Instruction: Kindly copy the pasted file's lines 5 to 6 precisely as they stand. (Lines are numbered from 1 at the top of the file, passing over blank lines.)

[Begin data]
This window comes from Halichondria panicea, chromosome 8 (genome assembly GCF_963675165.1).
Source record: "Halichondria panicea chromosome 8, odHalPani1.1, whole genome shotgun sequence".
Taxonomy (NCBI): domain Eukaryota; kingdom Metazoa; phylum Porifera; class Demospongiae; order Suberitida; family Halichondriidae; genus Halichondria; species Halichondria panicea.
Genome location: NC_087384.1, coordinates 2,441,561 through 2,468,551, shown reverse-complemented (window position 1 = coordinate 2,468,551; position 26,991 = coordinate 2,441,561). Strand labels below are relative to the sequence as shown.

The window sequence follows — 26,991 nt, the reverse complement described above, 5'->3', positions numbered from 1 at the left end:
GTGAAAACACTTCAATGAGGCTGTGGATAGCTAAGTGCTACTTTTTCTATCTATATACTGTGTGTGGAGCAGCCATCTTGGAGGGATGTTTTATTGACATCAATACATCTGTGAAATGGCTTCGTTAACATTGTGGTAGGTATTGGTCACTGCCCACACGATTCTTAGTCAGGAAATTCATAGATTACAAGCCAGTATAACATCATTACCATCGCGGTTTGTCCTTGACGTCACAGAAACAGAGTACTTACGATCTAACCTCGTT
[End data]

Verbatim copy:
The window sequence follows — 26,991 nt, the reverse complement described above, 5'->3', positions numbered from 1 at the left end:
GTGAAAACACTTCAATGAGGCTGTGGATAGCTAAGTGCTACTTTTTCTATCTATATACTGTGTGTGGAGCAGCCATCTTGGAGGGATGTTTTATTGACATCAATACATCTGTGAAATGGCTTCGTTAACATTGTGGTAGGTATTGGTCACTGCCCACACGATTCTTAGTCAGGAAATTCATAGATTACAAGCCAGTATAACATCATTACCATCGCGGTTTGTCCTTGACGTCACAGAAACAGAGTACTTACGATCTAACCTCGTT